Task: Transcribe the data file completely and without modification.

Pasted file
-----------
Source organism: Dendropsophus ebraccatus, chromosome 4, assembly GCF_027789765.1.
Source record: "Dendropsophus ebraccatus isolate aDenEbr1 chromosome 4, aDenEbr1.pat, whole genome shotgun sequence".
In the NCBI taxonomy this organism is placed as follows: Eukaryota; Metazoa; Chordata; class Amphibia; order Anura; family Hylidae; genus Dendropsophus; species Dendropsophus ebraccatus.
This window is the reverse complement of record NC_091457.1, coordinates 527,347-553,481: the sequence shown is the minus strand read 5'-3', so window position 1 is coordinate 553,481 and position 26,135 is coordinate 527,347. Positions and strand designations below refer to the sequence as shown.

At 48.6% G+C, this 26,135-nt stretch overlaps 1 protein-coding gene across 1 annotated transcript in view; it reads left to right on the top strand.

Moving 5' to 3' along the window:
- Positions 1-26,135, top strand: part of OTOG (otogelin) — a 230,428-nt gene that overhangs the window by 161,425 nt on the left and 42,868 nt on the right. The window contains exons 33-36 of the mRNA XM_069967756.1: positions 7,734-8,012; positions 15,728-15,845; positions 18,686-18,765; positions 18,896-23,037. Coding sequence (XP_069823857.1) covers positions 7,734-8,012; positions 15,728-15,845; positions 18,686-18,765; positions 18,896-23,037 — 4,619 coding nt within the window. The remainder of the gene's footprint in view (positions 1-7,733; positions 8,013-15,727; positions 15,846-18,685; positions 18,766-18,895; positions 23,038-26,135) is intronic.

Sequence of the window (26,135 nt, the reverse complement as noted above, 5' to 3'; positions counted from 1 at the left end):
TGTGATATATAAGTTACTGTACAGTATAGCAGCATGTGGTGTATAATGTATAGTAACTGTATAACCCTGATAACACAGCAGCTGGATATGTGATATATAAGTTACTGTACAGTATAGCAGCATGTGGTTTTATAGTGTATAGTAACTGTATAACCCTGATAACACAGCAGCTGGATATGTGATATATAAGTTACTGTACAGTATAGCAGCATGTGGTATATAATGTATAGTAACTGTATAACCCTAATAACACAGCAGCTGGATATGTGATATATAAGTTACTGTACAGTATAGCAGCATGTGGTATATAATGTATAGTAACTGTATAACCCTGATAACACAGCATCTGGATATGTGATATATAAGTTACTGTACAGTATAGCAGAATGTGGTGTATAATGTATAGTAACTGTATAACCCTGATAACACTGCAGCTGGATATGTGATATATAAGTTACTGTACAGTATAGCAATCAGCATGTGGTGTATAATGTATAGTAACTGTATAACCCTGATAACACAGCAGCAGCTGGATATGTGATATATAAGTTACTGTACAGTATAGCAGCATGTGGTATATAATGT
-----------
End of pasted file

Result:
Source organism: Dendropsophus ebraccatus, chromosome 4, assembly GCF_027789765.1.
Source record: "Dendropsophus ebraccatus isolate aDenEbr1 chromosome 4, aDenEbr1.pat, whole genome shotgun sequence".
In the NCBI taxonomy this organism is placed as follows: Eukaryota; Metazoa; Chordata; class Amphibia; order Anura; family Hylidae; genus Dendropsophus; species Dendropsophus ebraccatus.
This window is the reverse complement of record NC_091457.1, coordinates 527,347-553,481: the sequence shown is the minus strand read 5'-3', so window position 1 is coordinate 553,481 and position 26,135 is coordinate 527,347. Positions and strand designations below refer to the sequence as shown.

At 48.6% G+C, this 26,135-nt stretch overlaps 1 protein-coding gene across 1 annotated transcript in view; it reads left to right on the top strand.

Moving 5' to 3' along the window:
- Positions 1-26,135, top strand: part of OTOG (otogelin) — a 230,428-nt gene that overhangs the window by 161,425 nt on the left and 42,868 nt on the right. The window contains exons 33-36 of the mRNA XM_069967756.1: positions 7,734-8,012; positions 15,728-15,845; positions 18,686-18,765; positions 18,896-23,037. Coding sequence (XP_069823857.1) covers positions 7,734-8,012; positions 15,728-15,845; positions 18,686-18,765; positions 18,896-23,037 — 4,619 coding nt within the window. The remainder of the gene's footprint in view (positions 1-7,733; positions 8,013-15,727; positions 15,846-18,685; positions 18,766-18,895; positions 23,038-26,135) is intronic.

Sequence of the window (26,135 nt, the reverse complement as noted above, 5' to 3'; positions counted from 1 at the left end):
TGTGATATATAAGTTACTGTACAGTATAGCAGCATGTGGTGTATAATGTATAGTAACTGTATAACCCTGATAACACAGCAGCTGGATATGTGATATATAAGTTACTGTACAGTATAGCAGCATGTGGTTTTATAGTGTATAGTAACTGTATAACCCTGATAACACAGCAGCTGGATATGTGATATATAAGTTACTGTACAGTATAGCAGCATGTGGTATATAATGTATAGTAACTGTATAACCCTAATAACACAGCAGCTGGATATGTGATATATAAGTTACTGTACAGTATAGCAGCATGTGGTATATAATGTATAGTAACTGTATAACCCTGATAACACAGCATCTGGATATGTGATATATAAGTTACTGTACAGTATAGCAGAATGTGGTGTATAATGTATAGTAACTGTATAACCCTGATAACACTGCAGCTGGATATGTGATATATAAGTTACTGTACAGTATAGCAATCAGCATGTGGTGTATAATGTATAGTAACTGTATAACCCTGATAACACAGCAGCAGCTGGATATGTGATATATAAGTTACTGTACAGTATAGCAGCATGTGGTATATAATGT